August 31, 2021
Mr. HUI Chi Hang, Wallace Department of Earth Sciences, HKU
Molecular solvation plays a critical role in the transport and reactivity of volcanic and hydrothermal vapors. For instance, interactions between volcanic sulphur dioxide (SO2) and water vapor (cold and hot) give rise to a wide range of gaseous acids, e.g. H2SO3 and H2SO4 with unusual acidities and solvation behavior. These materials are therefore important in our understanding of hydrothermal geochemistry, but equally relevant to solvation processes taking place in atmospheric droplets and at liquid-gas interfaces.
This work focuses in part on the speciation of SO2 (and related sulfur species) in nano-scale water droplets with varying numbers of H2O molecules. I will initially present results from electronic structure calculations for the smallest complex, i.e. SO2(H2O), its product acid H2SO3, a precursor compound critical in the formation of atmospheric sulfuric acid H2SO4. Preliminary results indicate that the SO2(H2O) dimer complex is stable up to ~200 K, unstable at 298 K and at higher temperatures, and would likely dissociate back to SO2 and H2O in low-density water vapor. This presentation will also include a summary of results obtained from first-principles molecular dynamic simulations (Car-Parrinello Molecular Dynamics) of SO2(H2O)n nanodroplets (with up to 40 waters), by considering both droplet surface and interior solvation sites. The goal of this work is to probe the propensity of SO2 for droplet surfaces or interiors (vs bulk fluid), and to evaluate the temperature-dependent stability of SO2 in a nanodroplet and that of the droplet itself. These CPMD simulations are currently also being expanded to include scenarios in which neutral and ionic solutes are deposited onto mixed H2O-H2S nanodroplet surfaces, interiors, and bulk solution environments.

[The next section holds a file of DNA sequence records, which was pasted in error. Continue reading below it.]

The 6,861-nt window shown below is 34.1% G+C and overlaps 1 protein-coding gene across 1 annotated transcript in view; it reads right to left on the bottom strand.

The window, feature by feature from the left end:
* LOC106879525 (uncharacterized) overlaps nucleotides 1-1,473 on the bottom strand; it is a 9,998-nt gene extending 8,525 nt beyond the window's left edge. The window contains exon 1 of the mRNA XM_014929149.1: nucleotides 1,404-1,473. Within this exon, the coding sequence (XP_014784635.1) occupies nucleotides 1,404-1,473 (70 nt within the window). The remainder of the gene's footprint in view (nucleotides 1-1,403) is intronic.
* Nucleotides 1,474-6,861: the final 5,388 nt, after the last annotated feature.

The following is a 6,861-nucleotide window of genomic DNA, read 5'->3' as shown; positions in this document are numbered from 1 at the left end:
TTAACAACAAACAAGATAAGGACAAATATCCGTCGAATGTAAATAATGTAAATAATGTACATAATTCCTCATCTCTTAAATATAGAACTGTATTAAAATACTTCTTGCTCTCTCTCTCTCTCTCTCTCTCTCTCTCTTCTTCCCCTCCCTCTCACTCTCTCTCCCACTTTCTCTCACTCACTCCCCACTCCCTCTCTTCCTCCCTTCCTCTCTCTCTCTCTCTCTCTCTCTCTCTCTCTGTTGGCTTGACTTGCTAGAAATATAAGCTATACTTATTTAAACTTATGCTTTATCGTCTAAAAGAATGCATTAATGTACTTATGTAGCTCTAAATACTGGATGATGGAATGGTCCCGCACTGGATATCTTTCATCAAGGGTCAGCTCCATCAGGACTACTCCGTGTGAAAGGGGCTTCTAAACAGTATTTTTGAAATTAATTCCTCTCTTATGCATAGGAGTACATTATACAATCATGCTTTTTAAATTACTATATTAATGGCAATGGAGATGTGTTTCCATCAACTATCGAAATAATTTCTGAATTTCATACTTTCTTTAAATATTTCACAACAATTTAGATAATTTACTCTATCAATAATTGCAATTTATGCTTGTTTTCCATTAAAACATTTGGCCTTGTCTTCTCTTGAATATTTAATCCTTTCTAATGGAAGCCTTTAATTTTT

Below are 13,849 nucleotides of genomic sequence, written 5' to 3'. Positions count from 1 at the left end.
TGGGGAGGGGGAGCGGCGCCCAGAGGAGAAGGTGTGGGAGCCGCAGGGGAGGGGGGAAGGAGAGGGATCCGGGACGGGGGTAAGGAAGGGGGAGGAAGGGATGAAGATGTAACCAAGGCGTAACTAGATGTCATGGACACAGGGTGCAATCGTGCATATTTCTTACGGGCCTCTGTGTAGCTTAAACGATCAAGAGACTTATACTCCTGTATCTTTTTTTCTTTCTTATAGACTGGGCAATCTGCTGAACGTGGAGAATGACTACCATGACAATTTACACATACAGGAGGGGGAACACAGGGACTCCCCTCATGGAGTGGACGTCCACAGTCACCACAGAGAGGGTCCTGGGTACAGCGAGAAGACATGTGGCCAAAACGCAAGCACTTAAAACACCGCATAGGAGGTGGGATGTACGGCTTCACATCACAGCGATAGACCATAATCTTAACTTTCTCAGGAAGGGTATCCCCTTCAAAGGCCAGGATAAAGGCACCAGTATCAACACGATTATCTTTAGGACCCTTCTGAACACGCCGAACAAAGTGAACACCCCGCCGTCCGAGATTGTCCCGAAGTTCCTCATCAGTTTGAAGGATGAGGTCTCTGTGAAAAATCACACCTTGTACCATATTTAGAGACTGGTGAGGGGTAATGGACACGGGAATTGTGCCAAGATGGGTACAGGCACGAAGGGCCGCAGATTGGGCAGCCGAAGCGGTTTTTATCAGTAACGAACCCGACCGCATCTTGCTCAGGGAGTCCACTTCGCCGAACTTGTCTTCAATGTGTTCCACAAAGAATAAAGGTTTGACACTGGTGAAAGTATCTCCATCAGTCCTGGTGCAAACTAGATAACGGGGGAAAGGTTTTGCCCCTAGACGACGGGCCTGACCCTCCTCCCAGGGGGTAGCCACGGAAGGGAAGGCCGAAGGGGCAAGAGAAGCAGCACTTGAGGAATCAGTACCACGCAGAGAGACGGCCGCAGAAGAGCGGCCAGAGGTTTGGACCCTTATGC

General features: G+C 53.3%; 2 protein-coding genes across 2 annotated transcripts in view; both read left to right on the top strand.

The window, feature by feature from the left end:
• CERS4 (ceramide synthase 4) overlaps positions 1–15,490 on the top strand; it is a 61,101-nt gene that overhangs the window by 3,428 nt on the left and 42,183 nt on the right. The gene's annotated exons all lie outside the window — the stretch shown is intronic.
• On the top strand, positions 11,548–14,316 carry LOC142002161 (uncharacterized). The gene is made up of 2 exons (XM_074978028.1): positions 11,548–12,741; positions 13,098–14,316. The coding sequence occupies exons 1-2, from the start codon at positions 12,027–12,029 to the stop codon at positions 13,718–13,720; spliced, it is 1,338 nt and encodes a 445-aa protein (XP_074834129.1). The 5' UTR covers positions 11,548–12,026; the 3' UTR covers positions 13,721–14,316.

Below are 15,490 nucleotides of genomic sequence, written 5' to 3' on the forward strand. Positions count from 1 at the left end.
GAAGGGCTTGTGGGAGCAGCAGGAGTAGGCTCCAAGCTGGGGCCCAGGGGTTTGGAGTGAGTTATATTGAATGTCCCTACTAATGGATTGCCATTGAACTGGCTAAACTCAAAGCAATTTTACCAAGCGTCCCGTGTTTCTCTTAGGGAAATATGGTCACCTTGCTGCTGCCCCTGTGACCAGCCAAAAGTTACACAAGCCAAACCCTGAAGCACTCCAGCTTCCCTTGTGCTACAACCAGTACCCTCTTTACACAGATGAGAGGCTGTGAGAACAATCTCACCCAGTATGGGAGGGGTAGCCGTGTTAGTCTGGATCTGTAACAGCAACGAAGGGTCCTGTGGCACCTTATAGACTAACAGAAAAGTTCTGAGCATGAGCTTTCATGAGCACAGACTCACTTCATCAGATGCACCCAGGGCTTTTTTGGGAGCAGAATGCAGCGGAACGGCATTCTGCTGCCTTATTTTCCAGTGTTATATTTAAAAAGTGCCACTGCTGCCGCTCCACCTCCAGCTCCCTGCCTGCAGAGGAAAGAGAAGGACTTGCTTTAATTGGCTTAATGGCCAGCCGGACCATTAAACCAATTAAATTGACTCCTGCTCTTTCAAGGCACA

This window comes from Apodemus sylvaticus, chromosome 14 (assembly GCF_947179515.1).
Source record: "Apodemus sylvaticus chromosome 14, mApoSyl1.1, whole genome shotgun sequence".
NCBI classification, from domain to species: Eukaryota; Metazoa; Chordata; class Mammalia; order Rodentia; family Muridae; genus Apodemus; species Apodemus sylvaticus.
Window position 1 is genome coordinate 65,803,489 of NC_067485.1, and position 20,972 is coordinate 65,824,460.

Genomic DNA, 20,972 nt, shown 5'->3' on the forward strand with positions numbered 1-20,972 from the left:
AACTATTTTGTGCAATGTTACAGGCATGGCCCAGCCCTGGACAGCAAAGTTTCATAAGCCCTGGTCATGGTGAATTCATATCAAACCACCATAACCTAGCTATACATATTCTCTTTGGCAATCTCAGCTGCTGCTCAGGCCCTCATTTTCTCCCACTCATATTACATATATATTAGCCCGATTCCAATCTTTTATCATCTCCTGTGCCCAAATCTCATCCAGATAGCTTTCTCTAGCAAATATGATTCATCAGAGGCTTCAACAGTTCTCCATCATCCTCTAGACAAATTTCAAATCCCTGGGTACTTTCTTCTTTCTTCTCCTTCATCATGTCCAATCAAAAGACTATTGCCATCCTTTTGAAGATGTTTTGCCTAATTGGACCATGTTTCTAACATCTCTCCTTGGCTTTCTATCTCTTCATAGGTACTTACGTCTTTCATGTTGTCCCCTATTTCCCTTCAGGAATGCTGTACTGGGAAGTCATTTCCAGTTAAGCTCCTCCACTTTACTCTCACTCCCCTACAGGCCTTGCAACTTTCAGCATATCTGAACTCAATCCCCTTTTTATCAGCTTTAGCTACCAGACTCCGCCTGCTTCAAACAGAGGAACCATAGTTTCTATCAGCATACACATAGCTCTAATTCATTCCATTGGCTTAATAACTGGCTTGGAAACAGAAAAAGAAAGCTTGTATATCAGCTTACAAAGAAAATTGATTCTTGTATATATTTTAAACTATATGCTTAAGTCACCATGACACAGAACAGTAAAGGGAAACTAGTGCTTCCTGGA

Additional information: Mr. HUI Chi Hang Wallace, email@example.com